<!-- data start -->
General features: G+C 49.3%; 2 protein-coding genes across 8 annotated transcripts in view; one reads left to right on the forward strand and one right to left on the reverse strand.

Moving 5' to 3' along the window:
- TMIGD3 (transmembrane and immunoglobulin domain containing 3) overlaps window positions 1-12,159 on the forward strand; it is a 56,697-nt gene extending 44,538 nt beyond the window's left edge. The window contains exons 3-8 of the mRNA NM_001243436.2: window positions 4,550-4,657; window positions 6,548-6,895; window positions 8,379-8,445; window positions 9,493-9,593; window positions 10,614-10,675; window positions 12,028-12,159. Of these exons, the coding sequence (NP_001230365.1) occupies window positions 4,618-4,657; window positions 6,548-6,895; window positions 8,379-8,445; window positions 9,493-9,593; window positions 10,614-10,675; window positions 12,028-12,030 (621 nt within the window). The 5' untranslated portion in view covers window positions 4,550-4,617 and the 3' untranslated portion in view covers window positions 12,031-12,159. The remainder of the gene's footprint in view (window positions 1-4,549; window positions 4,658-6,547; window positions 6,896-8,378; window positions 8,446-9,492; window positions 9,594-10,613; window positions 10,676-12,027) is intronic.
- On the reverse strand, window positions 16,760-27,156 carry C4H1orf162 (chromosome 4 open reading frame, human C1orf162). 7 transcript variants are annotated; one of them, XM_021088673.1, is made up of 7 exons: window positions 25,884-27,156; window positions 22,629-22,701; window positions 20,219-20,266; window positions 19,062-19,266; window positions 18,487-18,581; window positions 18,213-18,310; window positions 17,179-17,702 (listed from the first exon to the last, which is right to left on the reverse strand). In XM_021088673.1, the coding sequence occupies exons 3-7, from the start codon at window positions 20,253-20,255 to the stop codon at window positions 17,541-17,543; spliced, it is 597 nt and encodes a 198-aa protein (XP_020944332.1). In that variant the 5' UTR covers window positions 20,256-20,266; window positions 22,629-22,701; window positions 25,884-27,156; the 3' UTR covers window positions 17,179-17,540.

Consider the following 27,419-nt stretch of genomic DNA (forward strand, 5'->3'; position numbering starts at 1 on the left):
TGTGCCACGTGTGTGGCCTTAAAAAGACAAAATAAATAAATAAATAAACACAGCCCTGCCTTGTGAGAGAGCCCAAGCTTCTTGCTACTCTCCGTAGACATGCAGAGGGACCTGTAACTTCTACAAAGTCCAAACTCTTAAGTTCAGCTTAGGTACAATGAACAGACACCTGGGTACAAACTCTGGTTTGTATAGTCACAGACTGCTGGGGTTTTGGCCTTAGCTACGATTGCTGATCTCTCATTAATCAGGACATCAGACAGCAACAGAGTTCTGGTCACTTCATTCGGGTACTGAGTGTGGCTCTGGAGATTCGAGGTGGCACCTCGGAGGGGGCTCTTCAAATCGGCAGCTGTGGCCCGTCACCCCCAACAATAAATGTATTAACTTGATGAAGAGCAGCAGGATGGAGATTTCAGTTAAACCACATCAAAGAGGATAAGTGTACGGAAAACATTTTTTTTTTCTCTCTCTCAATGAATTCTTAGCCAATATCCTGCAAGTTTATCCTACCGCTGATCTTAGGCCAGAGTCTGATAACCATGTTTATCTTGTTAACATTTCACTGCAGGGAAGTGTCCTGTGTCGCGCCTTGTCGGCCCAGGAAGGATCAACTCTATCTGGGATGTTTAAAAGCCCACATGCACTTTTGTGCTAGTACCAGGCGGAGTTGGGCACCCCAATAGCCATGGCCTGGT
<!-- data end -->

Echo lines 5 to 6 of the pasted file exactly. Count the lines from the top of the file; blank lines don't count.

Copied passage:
Consider the following 27,419-nt stretch of genomic DNA (forward strand, 5'->3'; position numbering starts at 1 on the left):
TGTGCCACGTGTGTGGCCTTAAAAAGACAAAATAAATAAATAAATAAACACAGCCCTGCCTTGTGAGAGAGCCCAAGCTTCTTGCTACTCTCCGTAGACATGCAGAGGGACCTGTAACTTCTACAAAGTCCAAACTCTTAAGTTCAGCTTAGGTACAATGAACAGACACCTGGGTACAAACTCTGGTTTGTATAGTCACAGACTGCTGGGGTTTTGGCCTTAGCTACGATTGCTGATCTCTCATTAATCAGGACATCAGACAGCAACAGAGTTCTGGTCACTTCATTCGGGTACTGAGTGTGGCTCTGGAGATTCGAGGTGGCACCTCGGAGGGGGCTCTTCAAATCGGCAGCTGTGGCCCGTCACCCCCAACAATAAATGTATTAACTTGATGAAGAGCAGCAGGATGGAGATTTCAGTTAAACCACATCAAAGAGGATAAGTGTACGGAAAACATTTTTTTTTTCTCTCTCTCAATGAATTCTTAGCCAATATCCTGCAAGTTTATCCTACCGCTGATCTTAGGCCAGAGTCTGATAACCATGTTTATCTTGTTAACATTTCACTGCAGGGAAGTGTCCTGTGTCGCGCCTTGTCGGCCCAGGAAGGATCAACTCTATCTGGGATGTTTAAAAGCCCACATGCACTTTTGTGCTAGTACCAGGCGGAGTTGGGCACCCCAATAGCCATGGCCTGGT